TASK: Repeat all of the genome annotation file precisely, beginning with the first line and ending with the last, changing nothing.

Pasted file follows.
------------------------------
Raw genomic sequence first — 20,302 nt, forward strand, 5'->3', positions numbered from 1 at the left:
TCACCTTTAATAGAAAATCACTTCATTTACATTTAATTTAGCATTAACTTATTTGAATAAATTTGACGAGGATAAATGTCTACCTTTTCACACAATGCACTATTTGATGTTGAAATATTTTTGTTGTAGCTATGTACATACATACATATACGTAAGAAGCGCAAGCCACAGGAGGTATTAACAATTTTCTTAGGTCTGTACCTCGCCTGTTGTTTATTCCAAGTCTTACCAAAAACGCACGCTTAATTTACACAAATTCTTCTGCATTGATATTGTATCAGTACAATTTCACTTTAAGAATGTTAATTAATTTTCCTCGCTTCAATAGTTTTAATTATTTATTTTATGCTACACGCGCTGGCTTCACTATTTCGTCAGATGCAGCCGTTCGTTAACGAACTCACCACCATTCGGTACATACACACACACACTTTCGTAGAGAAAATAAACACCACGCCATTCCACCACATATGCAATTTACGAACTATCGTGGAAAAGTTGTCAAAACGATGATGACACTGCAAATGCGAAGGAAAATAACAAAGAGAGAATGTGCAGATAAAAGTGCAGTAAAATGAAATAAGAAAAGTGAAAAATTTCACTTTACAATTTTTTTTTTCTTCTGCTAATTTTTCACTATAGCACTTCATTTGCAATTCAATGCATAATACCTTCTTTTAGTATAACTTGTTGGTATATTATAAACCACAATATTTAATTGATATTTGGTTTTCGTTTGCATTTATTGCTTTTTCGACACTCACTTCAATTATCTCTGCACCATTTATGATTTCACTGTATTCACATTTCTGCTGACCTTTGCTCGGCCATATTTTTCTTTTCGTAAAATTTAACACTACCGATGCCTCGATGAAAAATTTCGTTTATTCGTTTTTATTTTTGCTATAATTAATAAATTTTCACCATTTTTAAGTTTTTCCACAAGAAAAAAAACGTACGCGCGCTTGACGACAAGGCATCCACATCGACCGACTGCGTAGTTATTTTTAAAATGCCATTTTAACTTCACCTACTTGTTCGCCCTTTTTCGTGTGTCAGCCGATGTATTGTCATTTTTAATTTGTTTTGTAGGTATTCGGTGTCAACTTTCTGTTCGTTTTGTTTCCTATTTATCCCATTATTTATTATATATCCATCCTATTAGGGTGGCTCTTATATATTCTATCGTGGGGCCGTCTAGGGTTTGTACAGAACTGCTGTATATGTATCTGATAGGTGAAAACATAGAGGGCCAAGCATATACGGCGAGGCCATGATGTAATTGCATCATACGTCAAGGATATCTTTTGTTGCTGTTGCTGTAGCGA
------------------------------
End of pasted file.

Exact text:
Raw genomic sequence first — 20,302 nt, forward strand, 5'->3', positions numbered from 1 at the left:
TCACCTTTAATAGAAAATCACTTCATTTACATTTAATTTAGCATTAACTTATTTGAATAAATTTGACGAGGATAAATGTCTACCTTTTCACACAATGCACTATTTGATGTTGAAATATTTTTGTTGTAGCTATGTACATACATACATATACGTAAGAAGCGCAAGCCACAGGAGGTATTAACAATTTTCTTAGGTCTGTACCTCGCCTGTTGTTTATTCCAAGTCTTACCAAAAACGCACGCTTAATTTACACAAATTCTTCTGCATTGATATTGTATCAGTACAATTTCACTTTAAGAATGTTAATTAATTTTCCTCGCTTCAATAGTTTTAATTATTTATTTTATGCTACACGCGCTGGCTTCACTATTTCGTCAGATGCAGCCGTTCGTTAACGAACTCACCACCATTCGGTACATACACACACACACTTTCGTAGAGAAAATAAACACCACGCCATTCCACCACATATGCAATTTACGAACTATCGTGGAAAAGTTGTCAAAACGATGATGACACTGCAAATGCGAAGGAAAATAACAAAGAGAGAATGTGCAGATAAAAGTGCAGTAAAATGAAATAAGAAAAGTGAAAAATTTCACTTTACAATTTTTTTTTTCTTCTGCTAATTTTTCACTATAGCACTTCATTTGCAATTCAATGCATAATACCTTCTTTTAGTATAACTTGTTGGTATATTATAAACCACAATATTTAATTGATATTTGGTTTTCGTTTGCATTTATTGCTTTTTCGACACTCACTTCAATTATCTCTGCACCATTTATGATTTCACTGTATTCACATTTCTGCTGACCTTTGCTCGGCCATATTTTTCTTTTCGTAAAATTTAACACTACCGATGCCTCGATGAAAAATTTCGTTTATTCGTTTTTATTTTTGCTATAATTAATAAATTTTCACCATTTTTAAGTTTTTCCACAAGAAAAAAAACGTACGCGCGCTTGACGACAAGGCATCCACATCGACCGACTGCGTAGTTATTTTTAAAATGCCATTTTAACTTCACCTACTTGTTCGCCCTTTTTCGTGTGTCAGCCGATGTATTGTCATTTTTAATTTGTTTTGTAGGTATTCGGTGTCAACTTTCTGTTCGTTTTGTTTCCTATTTATCCCATTATTTATTATATATCCATCCTATTAGGGTGGCTCTTATATATTCTATCGTGGGGCCGTCTAGGGTTTGTACAGAACTGCTGTATATGTATCTGATAGGTGAAAACATAGAGGGCCAAGCATATACGGCGAGGCCATGATGTAATTGCATCATACGTCAAGGATATCTTTTGTTGCTGTTGCTGTAGCGA